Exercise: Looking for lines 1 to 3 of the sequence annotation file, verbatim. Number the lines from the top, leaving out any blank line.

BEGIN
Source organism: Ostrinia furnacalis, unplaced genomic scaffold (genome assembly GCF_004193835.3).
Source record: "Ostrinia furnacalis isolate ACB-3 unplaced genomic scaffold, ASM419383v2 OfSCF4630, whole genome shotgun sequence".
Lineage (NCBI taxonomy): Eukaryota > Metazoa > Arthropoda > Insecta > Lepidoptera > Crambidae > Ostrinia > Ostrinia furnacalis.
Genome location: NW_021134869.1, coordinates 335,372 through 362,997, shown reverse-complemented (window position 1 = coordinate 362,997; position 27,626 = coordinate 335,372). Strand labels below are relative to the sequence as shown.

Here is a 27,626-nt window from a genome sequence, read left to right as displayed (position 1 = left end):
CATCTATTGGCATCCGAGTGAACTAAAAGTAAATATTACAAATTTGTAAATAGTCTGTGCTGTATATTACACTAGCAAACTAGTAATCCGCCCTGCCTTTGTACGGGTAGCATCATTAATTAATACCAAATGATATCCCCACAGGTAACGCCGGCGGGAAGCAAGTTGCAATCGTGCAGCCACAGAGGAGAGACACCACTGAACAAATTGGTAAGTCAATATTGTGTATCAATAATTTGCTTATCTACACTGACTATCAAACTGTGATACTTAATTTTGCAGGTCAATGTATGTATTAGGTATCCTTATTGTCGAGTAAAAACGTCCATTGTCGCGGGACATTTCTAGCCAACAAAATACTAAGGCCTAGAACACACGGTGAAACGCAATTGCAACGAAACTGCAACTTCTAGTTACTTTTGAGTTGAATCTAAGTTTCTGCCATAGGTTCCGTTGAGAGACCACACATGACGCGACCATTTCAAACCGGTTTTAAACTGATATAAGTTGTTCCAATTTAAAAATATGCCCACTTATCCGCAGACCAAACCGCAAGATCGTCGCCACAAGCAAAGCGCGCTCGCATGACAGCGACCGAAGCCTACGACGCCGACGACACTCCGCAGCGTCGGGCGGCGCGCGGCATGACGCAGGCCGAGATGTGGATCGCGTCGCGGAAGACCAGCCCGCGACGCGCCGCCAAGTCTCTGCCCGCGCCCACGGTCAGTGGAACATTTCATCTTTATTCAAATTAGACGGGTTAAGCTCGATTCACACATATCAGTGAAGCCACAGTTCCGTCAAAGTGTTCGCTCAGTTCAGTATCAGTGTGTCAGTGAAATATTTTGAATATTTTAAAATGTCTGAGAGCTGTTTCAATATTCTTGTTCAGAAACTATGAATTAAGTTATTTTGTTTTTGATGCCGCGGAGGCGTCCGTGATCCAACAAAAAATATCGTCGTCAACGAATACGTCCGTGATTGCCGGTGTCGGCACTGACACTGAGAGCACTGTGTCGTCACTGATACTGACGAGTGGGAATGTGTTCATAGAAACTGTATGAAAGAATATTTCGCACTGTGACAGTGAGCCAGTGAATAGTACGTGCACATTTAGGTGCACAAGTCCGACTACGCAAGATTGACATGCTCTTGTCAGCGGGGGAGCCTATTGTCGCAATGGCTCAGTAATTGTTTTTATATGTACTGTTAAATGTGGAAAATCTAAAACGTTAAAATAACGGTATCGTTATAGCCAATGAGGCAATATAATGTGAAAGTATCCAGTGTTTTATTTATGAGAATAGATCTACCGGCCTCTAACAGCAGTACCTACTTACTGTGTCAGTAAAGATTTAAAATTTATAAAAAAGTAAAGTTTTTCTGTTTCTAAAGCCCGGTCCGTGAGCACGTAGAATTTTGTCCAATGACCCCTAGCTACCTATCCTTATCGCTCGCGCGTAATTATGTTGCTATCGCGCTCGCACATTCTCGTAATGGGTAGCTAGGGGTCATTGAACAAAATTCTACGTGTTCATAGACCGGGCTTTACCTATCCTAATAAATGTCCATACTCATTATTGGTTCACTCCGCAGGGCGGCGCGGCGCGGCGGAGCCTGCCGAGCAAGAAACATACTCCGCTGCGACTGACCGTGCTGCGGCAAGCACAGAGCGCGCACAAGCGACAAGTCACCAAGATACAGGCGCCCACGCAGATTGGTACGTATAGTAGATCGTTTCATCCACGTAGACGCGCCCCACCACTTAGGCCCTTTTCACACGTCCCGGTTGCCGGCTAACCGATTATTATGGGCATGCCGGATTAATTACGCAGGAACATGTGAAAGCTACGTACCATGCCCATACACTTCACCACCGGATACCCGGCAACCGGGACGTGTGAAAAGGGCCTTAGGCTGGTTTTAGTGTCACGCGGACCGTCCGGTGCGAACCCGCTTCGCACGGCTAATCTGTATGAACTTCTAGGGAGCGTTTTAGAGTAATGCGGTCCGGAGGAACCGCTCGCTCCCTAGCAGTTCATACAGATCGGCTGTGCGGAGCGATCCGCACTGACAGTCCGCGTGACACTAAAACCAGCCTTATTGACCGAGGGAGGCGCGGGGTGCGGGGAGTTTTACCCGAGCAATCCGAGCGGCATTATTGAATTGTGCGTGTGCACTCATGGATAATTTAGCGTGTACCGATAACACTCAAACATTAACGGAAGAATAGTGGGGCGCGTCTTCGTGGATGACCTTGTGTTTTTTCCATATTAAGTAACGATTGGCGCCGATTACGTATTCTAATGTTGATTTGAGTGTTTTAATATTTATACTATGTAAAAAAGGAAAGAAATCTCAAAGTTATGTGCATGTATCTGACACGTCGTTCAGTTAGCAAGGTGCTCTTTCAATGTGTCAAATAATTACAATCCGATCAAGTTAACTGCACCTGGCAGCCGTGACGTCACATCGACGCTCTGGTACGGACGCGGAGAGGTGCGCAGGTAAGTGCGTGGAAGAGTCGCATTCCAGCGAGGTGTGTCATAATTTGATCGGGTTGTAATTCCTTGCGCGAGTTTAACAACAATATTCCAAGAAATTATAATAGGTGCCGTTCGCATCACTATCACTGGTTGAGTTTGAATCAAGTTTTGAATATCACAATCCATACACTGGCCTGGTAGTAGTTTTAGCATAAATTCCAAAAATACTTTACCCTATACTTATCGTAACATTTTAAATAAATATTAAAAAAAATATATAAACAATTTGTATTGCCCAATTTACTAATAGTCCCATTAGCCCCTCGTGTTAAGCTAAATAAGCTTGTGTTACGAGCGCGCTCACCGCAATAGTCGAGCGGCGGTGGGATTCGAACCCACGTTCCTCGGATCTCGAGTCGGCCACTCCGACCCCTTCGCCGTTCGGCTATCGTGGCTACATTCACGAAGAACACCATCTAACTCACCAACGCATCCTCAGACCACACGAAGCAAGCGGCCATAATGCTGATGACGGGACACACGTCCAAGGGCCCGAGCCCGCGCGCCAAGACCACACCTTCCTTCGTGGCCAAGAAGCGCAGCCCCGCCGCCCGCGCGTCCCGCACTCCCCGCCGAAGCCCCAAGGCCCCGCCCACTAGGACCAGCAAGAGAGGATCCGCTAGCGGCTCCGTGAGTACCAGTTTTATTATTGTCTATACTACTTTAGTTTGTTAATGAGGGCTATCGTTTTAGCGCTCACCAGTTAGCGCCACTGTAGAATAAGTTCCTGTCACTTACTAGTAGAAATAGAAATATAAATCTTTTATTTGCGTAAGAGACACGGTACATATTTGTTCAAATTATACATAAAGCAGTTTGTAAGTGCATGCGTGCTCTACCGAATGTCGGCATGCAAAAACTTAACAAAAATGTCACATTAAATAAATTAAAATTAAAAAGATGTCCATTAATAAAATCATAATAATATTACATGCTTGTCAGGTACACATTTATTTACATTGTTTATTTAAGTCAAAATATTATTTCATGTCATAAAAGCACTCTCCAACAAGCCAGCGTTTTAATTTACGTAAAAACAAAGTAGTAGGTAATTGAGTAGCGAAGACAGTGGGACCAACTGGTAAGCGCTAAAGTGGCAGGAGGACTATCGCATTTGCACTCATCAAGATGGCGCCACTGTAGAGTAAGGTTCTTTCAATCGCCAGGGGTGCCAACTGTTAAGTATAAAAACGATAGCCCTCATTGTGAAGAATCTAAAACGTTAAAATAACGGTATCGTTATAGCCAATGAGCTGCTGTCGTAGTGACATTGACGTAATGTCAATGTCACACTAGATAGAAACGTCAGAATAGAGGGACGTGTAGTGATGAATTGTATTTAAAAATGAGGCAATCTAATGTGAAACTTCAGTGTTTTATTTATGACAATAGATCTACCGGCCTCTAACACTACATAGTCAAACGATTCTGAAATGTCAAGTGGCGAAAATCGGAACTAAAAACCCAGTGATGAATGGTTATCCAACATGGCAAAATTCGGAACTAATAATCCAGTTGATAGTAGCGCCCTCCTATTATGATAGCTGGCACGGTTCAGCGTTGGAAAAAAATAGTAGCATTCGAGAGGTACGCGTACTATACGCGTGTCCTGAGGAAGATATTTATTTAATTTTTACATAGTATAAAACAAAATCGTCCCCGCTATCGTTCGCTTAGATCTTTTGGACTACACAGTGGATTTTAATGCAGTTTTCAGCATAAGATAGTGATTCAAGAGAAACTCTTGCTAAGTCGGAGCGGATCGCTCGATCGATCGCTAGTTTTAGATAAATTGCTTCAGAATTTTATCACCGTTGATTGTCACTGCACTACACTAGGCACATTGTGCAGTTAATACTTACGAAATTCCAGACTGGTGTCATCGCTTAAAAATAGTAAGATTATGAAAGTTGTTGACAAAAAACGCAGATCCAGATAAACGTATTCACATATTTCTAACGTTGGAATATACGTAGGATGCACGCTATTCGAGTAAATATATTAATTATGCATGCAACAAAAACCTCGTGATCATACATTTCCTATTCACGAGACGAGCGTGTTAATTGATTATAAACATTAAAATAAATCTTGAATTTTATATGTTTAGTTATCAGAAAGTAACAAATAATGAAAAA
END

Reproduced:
Source organism: Ostrinia furnacalis, unplaced genomic scaffold (genome assembly GCF_004193835.3).
Source record: "Ostrinia furnacalis isolate ACB-3 unplaced genomic scaffold, ASM419383v2 OfSCF4630, whole genome shotgun sequence".
Lineage (NCBI taxonomy): Eukaryota > Metazoa > Arthropoda > Insecta > Lepidoptera > Crambidae > Ostrinia > Ostrinia furnacalis.